Dr. McAfee's analysis puts forth a new theory - the kinesiology of race - which conceptualizes race as a verb, rather than a noun. As a noun, race has been studied in "belief-centered" frameworks and "structuralist" approaches; but not really as a kinetic phenomenon. As a verb, Dr. McAfee studied race as a kinetic phenomenon in perpetual motion.
Namely, this occurred through sifting, interactions that filter individuals according to racial markers; gridlocking, interactions that create a situation where few in a racial group advance; and advantaging, interactions that bestow unwarranted rank, authority, privileges, immunities, and exemptions on members of a racial group. Students in the study did this by checking their work with same-race peers, even when paired with a different buddy. A teacher in the study did the same, albeit unknowingly, by assigning the least cognitively demanding tasks to Black students and assigning the higher cognitive demanding tasks to White students.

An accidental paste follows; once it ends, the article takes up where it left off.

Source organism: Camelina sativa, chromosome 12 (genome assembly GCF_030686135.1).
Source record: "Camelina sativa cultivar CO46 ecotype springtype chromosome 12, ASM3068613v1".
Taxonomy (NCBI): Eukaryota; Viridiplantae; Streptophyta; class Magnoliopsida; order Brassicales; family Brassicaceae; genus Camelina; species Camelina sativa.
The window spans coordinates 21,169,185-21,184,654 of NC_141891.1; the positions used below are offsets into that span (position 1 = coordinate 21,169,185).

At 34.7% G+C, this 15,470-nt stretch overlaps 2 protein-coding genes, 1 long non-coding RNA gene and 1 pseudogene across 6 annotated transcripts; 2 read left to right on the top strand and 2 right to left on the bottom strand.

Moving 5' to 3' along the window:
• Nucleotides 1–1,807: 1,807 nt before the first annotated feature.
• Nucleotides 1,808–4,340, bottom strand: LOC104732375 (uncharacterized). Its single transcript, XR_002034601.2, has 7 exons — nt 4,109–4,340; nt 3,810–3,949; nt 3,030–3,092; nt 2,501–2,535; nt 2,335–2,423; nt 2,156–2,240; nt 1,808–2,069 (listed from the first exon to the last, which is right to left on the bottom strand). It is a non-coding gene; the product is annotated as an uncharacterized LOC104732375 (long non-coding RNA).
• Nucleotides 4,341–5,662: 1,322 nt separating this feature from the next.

The kinetic motif of this race theory has precedent; the US Census has continually shifted its racial classification of Japanese Americans from "nonwhite" to "Oriental," "ethnic," and recently to "Asian and Pacific Islander." What struck me about the racial kinetics observed in this classroom was that they were enacted in a nearly invisible way. Dr. McAfee didn't observe them in real-time. Rather, she poured over her collective notes to observe the trend.
The racial kinetics are both instantaneous and compounding; weightless in form but heavy in content and impact. They occurred through ordinary, familiar and seemingly nonracial actions. This would make it much harder to observe or quantify compared to racial identity, racial beliefs and outright racism. In the workplace, I bet the sifting, gridlocking and advantaging happens in seemingly invisible or "natural" ways, yet hold lower-status groups from achieving equitable opportunities.